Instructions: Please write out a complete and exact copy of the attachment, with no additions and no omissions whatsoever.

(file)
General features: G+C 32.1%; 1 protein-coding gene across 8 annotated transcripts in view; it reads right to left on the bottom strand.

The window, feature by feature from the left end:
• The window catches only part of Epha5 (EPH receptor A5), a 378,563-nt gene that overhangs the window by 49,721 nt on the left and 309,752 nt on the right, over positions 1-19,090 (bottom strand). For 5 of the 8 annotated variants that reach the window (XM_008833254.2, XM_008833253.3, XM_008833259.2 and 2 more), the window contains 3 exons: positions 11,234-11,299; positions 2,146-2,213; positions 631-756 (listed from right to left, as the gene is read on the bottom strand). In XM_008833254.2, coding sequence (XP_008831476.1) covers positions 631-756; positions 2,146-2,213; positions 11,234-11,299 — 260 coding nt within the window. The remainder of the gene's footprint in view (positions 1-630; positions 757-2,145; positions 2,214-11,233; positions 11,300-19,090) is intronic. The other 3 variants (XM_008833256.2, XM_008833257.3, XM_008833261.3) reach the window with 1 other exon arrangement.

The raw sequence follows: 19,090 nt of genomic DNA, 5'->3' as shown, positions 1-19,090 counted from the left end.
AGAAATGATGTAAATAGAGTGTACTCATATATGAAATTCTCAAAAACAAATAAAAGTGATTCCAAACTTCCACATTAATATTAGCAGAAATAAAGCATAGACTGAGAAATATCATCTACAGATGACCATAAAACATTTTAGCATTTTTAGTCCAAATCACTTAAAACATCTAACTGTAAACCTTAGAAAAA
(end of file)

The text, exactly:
General features: G+C 32.1%; 1 protein-coding gene across 8 annotated transcripts in view; it reads right to left on the bottom strand.

The window, feature by feature from the left end:
• The window catches only part of Epha5 (EPH receptor A5), a 378,563-nt gene that overhangs the window by 49,721 nt on the left and 309,752 nt on the right, over positions 1-19,090 (bottom strand). For 5 of the 8 annotated variants that reach the window (XM_008833254.2, XM_008833253.3, XM_008833259.2 and 2 more), the window contains 3 exons: positions 11,234-11,299; positions 2,146-2,213; positions 631-756 (listed from right to left, as the gene is read on the bottom strand). In XM_008833254.2, coding sequence (XP_008831476.1) covers positions 631-756; positions 2,146-2,213; positions 11,234-11,299 — 260 coding nt within the window. The remainder of the gene's footprint in view (positions 1-630; positions 757-2,145; positions 2,214-11,233; positions 11,300-19,090) is intronic. The other 3 variants (XM_008833256.2, XM_008833257.3, XM_008833261.3) reach the window with 1 other exon arrangement.

The raw sequence follows: 19,090 nt of genomic DNA, 5'->3' as shown, positions 1-19,090 counted from the left end.
AGAAATGATGTAAATAGAGTGTACTCATATATGAAATTCTCAAAAACAAATAAAAGTGATTCCAAACTTCCACATTAATATTAGCAGAAATAAAGCATAGACTGAGAAATATCATCTACAGATGACCATAAAACATTTTAGCATTTTTAGTCCAAATCACTTAAAACATCTAACTGTAAACCTTAGAAAAA